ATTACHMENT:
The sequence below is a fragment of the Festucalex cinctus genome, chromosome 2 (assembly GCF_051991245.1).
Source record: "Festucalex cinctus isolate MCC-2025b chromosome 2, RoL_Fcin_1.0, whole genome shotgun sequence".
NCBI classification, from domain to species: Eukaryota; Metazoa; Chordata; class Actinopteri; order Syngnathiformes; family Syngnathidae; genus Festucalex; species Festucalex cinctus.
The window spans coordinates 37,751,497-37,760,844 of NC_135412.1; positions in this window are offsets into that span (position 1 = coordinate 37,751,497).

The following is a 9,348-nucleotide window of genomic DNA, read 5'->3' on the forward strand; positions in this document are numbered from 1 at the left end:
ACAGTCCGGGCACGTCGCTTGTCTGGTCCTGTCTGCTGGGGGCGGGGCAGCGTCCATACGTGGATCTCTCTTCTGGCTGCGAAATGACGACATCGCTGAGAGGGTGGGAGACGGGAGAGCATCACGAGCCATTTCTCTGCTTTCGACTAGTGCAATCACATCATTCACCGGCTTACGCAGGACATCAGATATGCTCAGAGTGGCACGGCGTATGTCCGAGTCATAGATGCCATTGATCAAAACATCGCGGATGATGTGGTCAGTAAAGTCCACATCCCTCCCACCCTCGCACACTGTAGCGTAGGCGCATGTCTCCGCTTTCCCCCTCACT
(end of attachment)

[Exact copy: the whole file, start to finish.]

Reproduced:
The sequence below is a fragment of the Festucalex cinctus genome, chromosome 2 (assembly GCF_051991245.1).
Source record: "Festucalex cinctus isolate MCC-2025b chromosome 2, RoL_Fcin_1.0, whole genome shotgun sequence".
NCBI classification, from domain to species: Eukaryota; Metazoa; Chordata; class Actinopteri; order Syngnathiformes; family Syngnathidae; genus Festucalex; species Festucalex cinctus.
The window spans coordinates 37,751,497-37,760,844 of NC_135412.1; positions in this window are offsets into that span (position 1 = coordinate 37,751,497).

The following is a 9,348-nucleotide window of genomic DNA, read 5'->3' on the forward strand; positions in this document are numbered from 1 at the left end:
ACAGTCCGGGCACGTCGCTTGTCTGGTCCTGTCTGCTGGGGGCGGGGCAGCGTCCATACGTGGATCTCTCTTCTGGCTGCGAAATGACGACATCGCTGAGAGGGTGGGAGACGGGAGAGCATCACGAGCCATTTCTCTGCTTTCGACTAGTGCAATCACATCATTCACCGGCTTACGCAGGACATCAGATATGCTCAGAGTGGCACGGCGTATGTCCGAGTCATAGATGCCATTGATCAAAACATCGCGGATGATGTGGTCAGTAAAGTCCACATCCCTCCCACCCTCGCACACTGTAGCGTAGGCGCATGTCTCCGCTTTCCCCCTCACT